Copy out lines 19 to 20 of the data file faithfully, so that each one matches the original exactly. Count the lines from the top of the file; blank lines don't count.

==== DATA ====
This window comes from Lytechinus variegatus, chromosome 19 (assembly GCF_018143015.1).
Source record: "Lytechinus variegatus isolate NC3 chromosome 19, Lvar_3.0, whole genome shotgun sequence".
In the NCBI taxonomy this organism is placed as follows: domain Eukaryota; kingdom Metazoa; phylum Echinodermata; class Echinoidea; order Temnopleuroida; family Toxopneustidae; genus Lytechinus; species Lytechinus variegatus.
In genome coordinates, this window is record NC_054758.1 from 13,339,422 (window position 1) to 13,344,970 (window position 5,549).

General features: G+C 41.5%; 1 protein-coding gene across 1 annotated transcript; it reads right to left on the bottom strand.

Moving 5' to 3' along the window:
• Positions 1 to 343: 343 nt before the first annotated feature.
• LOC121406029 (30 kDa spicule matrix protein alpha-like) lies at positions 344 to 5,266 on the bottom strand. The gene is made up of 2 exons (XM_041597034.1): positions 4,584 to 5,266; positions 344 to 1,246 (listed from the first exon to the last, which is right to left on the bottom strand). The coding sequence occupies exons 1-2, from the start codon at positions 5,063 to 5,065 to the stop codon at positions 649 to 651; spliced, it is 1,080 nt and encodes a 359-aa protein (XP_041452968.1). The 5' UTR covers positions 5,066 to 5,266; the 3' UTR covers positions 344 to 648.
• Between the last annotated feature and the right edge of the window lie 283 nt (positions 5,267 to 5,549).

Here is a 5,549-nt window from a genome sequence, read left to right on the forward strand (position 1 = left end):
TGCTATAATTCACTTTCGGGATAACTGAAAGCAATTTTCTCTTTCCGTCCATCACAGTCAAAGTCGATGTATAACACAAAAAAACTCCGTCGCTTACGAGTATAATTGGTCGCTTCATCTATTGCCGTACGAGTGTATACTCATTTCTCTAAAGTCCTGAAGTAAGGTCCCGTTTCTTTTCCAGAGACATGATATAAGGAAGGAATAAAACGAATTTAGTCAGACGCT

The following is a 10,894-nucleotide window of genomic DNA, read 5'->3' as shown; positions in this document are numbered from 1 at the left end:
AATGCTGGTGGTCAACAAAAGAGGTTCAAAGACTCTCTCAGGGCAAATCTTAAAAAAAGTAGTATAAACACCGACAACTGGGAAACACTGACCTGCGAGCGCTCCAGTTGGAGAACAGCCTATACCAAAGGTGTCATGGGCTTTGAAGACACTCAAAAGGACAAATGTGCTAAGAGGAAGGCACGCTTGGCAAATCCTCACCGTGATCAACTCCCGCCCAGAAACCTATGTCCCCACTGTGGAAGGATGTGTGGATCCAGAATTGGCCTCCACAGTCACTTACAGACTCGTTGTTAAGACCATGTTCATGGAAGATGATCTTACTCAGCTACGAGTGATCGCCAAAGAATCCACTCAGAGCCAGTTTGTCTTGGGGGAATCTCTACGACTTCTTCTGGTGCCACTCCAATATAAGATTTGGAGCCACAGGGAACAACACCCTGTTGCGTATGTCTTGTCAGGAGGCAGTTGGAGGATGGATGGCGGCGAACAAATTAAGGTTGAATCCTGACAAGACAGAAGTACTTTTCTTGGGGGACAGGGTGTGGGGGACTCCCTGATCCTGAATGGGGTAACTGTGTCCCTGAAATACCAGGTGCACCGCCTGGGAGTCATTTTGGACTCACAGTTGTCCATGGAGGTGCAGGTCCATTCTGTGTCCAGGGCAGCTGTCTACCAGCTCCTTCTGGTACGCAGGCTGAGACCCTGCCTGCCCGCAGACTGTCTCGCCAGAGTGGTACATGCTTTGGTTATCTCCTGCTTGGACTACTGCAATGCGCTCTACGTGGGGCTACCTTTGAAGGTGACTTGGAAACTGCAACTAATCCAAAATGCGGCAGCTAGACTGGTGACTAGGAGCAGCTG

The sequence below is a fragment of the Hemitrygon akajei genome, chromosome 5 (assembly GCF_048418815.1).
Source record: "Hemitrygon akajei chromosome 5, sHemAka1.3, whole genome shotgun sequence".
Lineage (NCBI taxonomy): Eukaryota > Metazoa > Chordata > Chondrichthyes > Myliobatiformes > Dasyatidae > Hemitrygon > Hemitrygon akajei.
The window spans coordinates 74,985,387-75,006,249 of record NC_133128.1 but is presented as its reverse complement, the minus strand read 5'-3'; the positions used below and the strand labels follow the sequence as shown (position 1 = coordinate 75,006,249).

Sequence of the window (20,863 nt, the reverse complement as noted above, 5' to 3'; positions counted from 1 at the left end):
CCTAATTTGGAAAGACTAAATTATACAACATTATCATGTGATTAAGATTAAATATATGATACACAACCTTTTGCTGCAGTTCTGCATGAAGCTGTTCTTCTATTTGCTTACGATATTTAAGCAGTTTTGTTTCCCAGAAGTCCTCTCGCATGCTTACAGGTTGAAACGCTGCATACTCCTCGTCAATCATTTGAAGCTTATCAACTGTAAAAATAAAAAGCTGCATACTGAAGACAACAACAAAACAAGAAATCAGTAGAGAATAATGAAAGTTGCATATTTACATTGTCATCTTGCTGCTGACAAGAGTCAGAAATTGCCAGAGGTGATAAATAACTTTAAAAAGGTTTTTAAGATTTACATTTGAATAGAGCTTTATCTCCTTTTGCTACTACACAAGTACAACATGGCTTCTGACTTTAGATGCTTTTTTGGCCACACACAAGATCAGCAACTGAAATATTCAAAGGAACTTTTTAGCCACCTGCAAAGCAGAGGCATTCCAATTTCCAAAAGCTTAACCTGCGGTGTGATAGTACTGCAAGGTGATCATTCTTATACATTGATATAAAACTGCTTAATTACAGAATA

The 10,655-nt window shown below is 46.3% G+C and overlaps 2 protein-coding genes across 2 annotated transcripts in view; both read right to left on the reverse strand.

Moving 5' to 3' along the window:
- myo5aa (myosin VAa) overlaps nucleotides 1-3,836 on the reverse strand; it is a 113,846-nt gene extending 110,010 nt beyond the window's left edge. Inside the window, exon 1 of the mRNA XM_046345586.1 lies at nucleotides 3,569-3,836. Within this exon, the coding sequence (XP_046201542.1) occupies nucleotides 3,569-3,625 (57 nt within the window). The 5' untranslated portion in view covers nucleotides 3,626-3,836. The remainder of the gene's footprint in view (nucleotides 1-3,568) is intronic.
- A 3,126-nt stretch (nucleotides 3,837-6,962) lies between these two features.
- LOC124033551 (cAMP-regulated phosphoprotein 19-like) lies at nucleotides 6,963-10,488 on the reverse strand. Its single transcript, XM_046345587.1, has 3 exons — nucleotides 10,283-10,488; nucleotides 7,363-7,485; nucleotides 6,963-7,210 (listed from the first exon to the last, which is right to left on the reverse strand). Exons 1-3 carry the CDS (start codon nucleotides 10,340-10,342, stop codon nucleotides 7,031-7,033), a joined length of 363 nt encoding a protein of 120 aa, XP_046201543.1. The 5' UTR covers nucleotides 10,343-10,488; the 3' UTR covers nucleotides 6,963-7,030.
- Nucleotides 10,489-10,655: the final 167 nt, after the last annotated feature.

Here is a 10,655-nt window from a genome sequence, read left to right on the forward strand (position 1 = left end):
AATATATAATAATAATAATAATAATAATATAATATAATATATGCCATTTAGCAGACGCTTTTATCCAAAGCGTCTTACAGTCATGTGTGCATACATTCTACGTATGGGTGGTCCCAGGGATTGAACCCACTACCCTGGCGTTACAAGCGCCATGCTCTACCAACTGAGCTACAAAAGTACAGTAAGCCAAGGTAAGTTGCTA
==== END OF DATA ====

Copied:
CCTAATTTGGAAAGACTAAATTATACAACATTATCATGTGATTAAGATTAAATATATGATACACAACCTTTTGCTGCAGTTCTGCATGAAGCTGTTCTTCTATTTGCTTACGATATTTAAGCAGTTTTGTTTCCCAGAAGTCCTCTCGCATGCTTACAGGTTGAAACGCTGCATACTCCTCGTCAATCATTTGAAGCTTATCAACTGTAAAAATAAAAAGCTGCATACTGAAGACAACAACAAAACAAGAAATCAGTAGAGAATAATGAAAGTTGCATATTTACATTGTCATCTTGCTGCTGACAAGAGTCAGAAATTGCCAGAGGTGATAAATAACTTTAAAAAGGTTTTTAAGATTTACATTTGAATAGAGCTTTATCTCCTTTTGCTACTACACAAGTACAACATGGCTTCTGACTTTAGATGCTTTTTTGGCCACACACAAGATCAGCAACTGAAATATTCAAAGGAACTTTTTAGCCACCTGCAAAGCAGAGGCATTCCAATTTCCAAAAGCTTAACCTGCGGTGTGATAGTACTGCAAGGTGATCATTCTTATACATTGATATAAAACTGCTTAATTACAGAATA

The 10,655-nt window shown below is 46.3% G+C and overlaps 2 protein-coding genes across 2 annotated transcripts in view; both read right to left on the reverse strand.